Bruno Leoni points out that elections are seriously flawed because majority rule is incompatible with individual freedom of choice (1961)
Bruno Leoni, in Freedom and the Law (1961), noted two serious problems with political voting, namely that it often volated individual freedom and resulted in rule by a minority:
But voting itself seems to increase the difficulties relating both to the meaning of “representation” and to the “freedom” of the individuals in making their choice. … Election is the result of a group decision where all the electors are to be considered as the members of a group, for instance, of their constituencies or of the electorate as a whole. We have seen that group decisions imply procedures like majority rule which are not compatible with individual freedom of choice of the type that any individual buyer or seller in the market enjoys as well as in any other choice he makes in his private life. The effects of coercion in the machinery of voting have been repeatedly pointed out by politicians, by sociologists, by political scientists (such as J.S. Mill who observed that) political issues are decided “by a majority of the majority who may be, and often are, but a minority of the whole.”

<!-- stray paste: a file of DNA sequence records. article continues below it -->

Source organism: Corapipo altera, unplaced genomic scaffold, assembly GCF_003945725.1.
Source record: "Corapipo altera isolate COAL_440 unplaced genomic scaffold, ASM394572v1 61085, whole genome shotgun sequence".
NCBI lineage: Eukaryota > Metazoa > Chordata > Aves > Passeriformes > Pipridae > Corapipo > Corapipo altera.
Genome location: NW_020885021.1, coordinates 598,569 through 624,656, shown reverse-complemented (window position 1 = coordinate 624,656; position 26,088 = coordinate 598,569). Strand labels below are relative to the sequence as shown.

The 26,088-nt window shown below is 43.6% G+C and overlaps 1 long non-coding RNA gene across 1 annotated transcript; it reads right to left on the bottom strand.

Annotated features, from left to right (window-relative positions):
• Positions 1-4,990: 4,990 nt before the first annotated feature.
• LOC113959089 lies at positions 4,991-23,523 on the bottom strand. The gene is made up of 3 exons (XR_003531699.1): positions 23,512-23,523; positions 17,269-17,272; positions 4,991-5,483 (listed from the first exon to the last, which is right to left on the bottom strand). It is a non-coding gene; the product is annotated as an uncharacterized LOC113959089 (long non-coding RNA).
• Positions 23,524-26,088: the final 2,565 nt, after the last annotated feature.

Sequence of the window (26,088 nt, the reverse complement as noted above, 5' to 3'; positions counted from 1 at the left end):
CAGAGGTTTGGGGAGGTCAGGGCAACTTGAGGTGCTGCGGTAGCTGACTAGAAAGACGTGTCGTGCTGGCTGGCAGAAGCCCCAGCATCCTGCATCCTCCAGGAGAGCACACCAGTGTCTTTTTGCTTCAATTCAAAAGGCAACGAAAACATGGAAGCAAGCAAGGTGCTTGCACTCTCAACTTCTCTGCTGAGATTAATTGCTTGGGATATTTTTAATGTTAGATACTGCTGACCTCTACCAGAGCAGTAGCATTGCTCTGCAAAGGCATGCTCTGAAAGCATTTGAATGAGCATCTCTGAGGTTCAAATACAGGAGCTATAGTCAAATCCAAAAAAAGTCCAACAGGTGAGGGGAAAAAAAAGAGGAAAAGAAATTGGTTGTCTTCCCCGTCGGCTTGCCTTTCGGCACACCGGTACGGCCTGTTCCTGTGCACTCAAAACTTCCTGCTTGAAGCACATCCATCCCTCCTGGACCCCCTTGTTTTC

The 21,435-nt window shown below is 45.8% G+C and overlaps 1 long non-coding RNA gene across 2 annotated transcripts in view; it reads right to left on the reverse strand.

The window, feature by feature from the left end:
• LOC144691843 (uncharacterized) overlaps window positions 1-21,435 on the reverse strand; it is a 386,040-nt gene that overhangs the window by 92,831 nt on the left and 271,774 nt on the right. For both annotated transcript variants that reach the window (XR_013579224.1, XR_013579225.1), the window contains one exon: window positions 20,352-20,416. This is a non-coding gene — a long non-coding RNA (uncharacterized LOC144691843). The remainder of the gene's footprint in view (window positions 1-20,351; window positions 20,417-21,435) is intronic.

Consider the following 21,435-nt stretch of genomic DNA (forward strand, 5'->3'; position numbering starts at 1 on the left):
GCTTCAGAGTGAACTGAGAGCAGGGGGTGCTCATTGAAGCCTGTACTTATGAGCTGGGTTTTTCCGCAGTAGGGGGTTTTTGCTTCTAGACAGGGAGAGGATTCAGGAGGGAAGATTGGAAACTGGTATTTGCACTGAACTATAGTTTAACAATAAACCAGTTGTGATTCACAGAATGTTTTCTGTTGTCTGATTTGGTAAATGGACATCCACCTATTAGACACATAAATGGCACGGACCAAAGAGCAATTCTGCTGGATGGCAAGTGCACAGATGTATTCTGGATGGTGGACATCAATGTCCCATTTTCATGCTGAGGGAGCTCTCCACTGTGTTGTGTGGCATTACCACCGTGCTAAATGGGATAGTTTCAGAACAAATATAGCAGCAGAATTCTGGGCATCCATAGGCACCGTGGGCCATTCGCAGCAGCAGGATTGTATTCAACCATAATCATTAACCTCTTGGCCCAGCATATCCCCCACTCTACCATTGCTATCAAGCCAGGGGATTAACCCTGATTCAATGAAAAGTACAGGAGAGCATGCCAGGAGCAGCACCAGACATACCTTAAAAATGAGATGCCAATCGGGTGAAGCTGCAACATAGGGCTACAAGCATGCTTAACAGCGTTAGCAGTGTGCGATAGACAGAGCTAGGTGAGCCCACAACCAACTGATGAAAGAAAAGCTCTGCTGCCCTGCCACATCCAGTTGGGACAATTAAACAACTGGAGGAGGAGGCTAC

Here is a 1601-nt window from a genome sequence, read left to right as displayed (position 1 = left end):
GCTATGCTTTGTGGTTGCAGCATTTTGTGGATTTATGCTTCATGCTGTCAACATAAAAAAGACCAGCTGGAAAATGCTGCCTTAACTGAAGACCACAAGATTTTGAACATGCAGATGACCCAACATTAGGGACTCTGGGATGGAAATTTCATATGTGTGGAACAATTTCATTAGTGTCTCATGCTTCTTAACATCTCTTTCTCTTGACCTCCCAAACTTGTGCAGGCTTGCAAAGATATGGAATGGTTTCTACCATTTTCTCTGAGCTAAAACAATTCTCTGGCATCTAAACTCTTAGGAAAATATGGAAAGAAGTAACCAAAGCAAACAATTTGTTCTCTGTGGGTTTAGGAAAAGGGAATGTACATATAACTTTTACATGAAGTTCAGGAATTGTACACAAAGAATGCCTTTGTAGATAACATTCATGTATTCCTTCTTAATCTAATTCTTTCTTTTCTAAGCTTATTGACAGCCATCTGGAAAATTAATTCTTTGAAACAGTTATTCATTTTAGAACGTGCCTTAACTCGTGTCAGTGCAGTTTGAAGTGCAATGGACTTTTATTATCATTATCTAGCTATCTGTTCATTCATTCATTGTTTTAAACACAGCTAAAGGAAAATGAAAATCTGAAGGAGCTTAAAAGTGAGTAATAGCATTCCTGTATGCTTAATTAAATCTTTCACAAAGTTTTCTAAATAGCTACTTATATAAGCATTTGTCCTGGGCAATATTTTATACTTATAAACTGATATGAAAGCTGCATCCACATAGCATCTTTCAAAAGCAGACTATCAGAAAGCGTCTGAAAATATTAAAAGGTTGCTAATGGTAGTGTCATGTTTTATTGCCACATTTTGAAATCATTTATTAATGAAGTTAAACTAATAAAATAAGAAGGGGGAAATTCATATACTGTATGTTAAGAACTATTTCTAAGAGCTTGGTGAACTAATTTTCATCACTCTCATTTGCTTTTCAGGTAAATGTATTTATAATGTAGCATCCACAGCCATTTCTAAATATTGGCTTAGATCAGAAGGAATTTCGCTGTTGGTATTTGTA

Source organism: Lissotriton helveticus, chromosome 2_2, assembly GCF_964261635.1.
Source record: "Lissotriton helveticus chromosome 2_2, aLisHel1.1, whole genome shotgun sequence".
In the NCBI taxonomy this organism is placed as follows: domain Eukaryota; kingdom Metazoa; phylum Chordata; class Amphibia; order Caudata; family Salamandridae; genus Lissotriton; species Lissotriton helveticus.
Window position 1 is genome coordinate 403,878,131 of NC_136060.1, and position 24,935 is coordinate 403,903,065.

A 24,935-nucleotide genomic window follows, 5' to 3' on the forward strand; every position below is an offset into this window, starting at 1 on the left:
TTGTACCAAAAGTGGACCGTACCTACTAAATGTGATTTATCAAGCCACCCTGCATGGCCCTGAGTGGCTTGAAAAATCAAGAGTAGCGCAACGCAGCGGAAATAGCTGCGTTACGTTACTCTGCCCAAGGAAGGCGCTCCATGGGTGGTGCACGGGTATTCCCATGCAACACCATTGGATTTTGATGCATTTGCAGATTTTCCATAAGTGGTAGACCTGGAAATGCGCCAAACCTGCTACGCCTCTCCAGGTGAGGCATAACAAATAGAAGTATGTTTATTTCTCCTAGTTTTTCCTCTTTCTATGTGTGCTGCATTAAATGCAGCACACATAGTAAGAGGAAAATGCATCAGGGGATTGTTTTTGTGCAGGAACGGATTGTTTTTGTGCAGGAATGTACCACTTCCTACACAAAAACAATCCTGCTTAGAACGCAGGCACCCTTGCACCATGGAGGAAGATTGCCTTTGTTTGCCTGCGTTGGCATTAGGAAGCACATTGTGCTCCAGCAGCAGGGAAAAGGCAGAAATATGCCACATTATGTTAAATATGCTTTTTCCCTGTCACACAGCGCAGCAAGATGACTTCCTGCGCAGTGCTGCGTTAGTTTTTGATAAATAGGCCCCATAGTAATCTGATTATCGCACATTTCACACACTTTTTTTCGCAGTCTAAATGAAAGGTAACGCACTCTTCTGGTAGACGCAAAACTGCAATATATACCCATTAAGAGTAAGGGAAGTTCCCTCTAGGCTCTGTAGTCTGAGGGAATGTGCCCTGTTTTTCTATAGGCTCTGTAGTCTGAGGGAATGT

As another presidential and congressional election is upon us, we turn to one of the great legal and political analyses of the electoral process by the Italian jurist Bruno Leoni. In this quote from his 1961 lectures Leoni observes that fundamentally elections are a result of group decisions which produce decisions which are not compatible with individual freedom of choice. Furthermore, he suggest that coercion is frequently involved in the “machinery of voting”. The much touted benefits of “majority rule” in fact produce outcomes which are desired by only a “majority of the majority”, which in reality are that of a minority of the people.